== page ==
Born on 21 March 1960, Ayrton Senna is arguably the finest formula One driver to have lived, having died in 1994 in a tragic accident at the San Marino Grand Prix, it’s time to honour his birthday with some of his finest moments in what is now a legendary career.
Where better to start than his homeland? Born in Sao Paulo, Ayrton Senna was, and is, a national hero, alongside the likes of football legend Pele. Despite his legendary career, it wouldn’t be until 1991, seven years after his debut, that he would win his home Grand Prix. He was leading the race but close to the end he lost fourth gear, and with Nigel Mansell’s Williams catching him, it didn’t look good for Senna.
However Mansell retired with his own gearbox issues, but after losing third and fifth gears also, Senna had to stay in sixth gear. Mansell’s team mate Riccardo Patrese was catching his McLaren quickly, but Senna held on and finished 2.9 seconds ahead of Patrese. He suffered muscle cramps and fever before passing out in his McLaren cockpit on the slow-down lap. He famously screamed over the radio when he crossed the line, out of pure ecstasy and pain. After the race Senna said: “I kept thinking, ‘it’s gonna be ok, it’s gonna be all right. Keep going.’ I tried everything I know.”
After his death in 1994 around three million people lined the streets of Sao Paulo for his funeral. The Brazilian government declared three days of national mourning and was a national tragedy, as Brazil lost one of its heroes.
The most successful driver around the streets of the principality, Some of Senna’s most memorable moments are from the famous circuit. He made his name here in 1984, as in torrential conditions, he took a non-competitive Toleman and nearly beat the mighty McLaren’s. He qualified 13th before storming the grid, overtaking Niki Lauda, that year’s world champion, for second before hunting down Alain Prost. The race was stopped on lap 31, due to the adverse weather conditions, but Senna passed Prost as the red flag came out, thinking he’d won the race. However the classification counted the last lap all drivers completed, which was lap 31. But this was Senna’s announcement on the big stage.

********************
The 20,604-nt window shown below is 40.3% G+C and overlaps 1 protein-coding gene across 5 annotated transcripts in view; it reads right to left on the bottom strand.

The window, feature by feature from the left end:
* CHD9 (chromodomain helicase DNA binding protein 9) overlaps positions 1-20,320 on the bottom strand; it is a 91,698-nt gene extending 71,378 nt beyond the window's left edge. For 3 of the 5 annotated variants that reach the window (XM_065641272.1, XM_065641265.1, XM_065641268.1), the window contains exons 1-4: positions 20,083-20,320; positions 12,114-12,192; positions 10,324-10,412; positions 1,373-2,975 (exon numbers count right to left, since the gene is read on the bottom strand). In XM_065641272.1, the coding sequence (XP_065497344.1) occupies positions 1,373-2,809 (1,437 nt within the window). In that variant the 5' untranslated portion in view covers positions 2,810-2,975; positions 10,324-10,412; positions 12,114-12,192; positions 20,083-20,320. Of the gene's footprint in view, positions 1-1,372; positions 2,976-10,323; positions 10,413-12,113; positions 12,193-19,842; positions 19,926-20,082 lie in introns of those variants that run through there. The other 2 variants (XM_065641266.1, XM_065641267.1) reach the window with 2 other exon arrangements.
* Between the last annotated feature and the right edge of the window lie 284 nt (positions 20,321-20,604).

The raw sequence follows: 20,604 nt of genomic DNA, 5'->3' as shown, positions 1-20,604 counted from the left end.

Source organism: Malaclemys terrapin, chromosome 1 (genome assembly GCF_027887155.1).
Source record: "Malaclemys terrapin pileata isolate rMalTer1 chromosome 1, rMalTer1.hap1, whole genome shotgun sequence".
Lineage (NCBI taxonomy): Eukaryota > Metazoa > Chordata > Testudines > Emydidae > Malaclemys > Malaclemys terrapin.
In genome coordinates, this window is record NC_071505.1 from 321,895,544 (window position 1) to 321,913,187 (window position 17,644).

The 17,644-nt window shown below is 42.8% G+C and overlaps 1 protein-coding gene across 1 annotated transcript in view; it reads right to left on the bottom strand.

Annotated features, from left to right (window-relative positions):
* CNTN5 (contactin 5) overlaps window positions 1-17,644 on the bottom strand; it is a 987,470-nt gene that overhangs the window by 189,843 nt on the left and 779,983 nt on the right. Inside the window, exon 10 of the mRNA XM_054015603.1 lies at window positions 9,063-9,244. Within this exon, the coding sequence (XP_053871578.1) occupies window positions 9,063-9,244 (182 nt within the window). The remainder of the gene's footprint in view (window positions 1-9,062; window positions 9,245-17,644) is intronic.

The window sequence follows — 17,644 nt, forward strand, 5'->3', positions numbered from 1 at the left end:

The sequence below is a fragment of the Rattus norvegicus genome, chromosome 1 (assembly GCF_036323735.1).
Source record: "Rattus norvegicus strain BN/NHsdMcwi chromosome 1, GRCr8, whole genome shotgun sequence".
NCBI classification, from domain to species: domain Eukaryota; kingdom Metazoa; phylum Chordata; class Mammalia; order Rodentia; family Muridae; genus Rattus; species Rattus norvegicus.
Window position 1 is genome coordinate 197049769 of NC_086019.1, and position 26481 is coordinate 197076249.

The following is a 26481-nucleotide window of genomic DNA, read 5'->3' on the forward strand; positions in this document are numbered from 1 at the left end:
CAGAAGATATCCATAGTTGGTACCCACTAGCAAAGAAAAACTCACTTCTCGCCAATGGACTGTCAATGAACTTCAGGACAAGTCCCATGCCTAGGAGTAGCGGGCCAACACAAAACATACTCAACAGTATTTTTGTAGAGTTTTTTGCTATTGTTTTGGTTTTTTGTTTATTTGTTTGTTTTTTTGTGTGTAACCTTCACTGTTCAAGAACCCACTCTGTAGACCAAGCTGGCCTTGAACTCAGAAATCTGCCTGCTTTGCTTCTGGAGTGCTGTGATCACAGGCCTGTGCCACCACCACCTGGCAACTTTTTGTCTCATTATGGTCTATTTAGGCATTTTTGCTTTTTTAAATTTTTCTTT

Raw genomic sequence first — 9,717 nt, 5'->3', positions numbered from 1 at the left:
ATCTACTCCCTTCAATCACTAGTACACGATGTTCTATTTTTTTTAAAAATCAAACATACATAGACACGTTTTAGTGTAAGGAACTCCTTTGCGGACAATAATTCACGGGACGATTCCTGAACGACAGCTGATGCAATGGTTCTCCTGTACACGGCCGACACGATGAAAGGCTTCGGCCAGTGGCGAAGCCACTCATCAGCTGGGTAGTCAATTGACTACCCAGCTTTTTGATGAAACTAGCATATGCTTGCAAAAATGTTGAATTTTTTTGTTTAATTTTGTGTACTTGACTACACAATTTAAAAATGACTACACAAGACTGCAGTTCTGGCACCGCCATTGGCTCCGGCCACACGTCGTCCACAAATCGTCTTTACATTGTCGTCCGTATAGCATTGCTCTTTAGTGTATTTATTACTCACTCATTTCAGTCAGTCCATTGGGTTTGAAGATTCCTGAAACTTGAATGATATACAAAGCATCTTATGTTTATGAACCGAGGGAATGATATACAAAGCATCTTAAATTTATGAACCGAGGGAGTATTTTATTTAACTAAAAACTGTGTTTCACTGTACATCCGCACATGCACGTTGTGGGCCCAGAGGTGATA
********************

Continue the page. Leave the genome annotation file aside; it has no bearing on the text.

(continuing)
Also 1988 saw him leading by over 50 seconds, prompting Ron Dennis, McLaren boss, to tell him to slow down, Senna ignored him and with 11 laps left he span and crashed into Porter. This caused the Brazilian to hide away in his apartment and not speak to anyone.
Often cited as the most intense rivalry in Formula One, Senna and Prost often came together, most notably in 1989. Team mates at McLaren, it was a dream team, two world champions in the all dominant McLaren, however a psychological war broke out between the two, almost dividing the team. The Japanese Grand Prix at Suzuka would determine who’d win the title, with Senna and Prost both battling for it. They were racing for first when they collided at the final chicane both going out, or so we thought. Senna managed to get his car going, re-entering the track cutting the chicane, he managed to win the race, before being disqualified for exceeding track limits.
By cutting the chicane Senna was deemed to have not re-entered the track legally, but the underlying consensus from that race was that then F1 supremo Jean-Marie Balestre swayed the race in favour of Prost, a fellow Frenchman. Senna was given a $100,000 fine as well as a six month suspension of his super licence, which was later rescinded. 1990 saw Prost sign for Ferrari, as he couldn’t work with Senna due to the troubles. However a repeat case, both fighting for the title, at Suzuka it could be determined, Prost and Senna on the front row, Senna didn’t yield to Prost going into the first corner and crashed into him, a move Prost later called ‘disgusting.’ Senna won the title, in somewhat controversial circumstances.
The 1993 European Grand Prix was held at Donington Park in England. Senna had qualified fourth and what became of the race was one of Senna’s finest. He was bogged down at the start by Michael Schumacher and fell to fifth, in very poor weather conditions. He passed Schumacher at the third corner, before sliding past Karl Wendlinger at the Craner Curves, with the two Williams’ in his way, Senna dispatched Damon Hill at McLean’s before passing old nemesis Alain Prost at the Melbourne hairpin, going from fifth to first in one lap in torrential rain, he went on to win by over a minute lapping every car but one. Arguably the greatest ever lap in Formula One.
Senna is an idol to many drivers, including most notably Rubens Barrichello and current world champion Lewis Hamilton. In a 2004 poll by F1 Racing magazine, Senna was voted number one in their ‘best drivers of all time’ issue. His sister Viviane set up the Instituto Ayrton Senna foundation, which helps young children in Brazil and provides opportunities. Also he saved fellow driver Erik Comas’ life in 1992. In Friday Practice for the Belgian Grand Prix, Comas crashed at Blanchimont, as Senna passed he stopped and got out of his McLaren, ran across the track and turned off Comas engine before holding his head in a stable condition until the medics arrived.
Another memorable moment is the lift he received from Nigel Mansell in the 1991 British Grand Prix. Senna’s car had ran out of fuel on the final lap, so he was out of the race. As Mansell won on the slow down lap Senna flagged him down and Mansell allowed him to sit on his Williams as they drove back to the pits, a wonderful moment from two of Formula One’s powerhouses.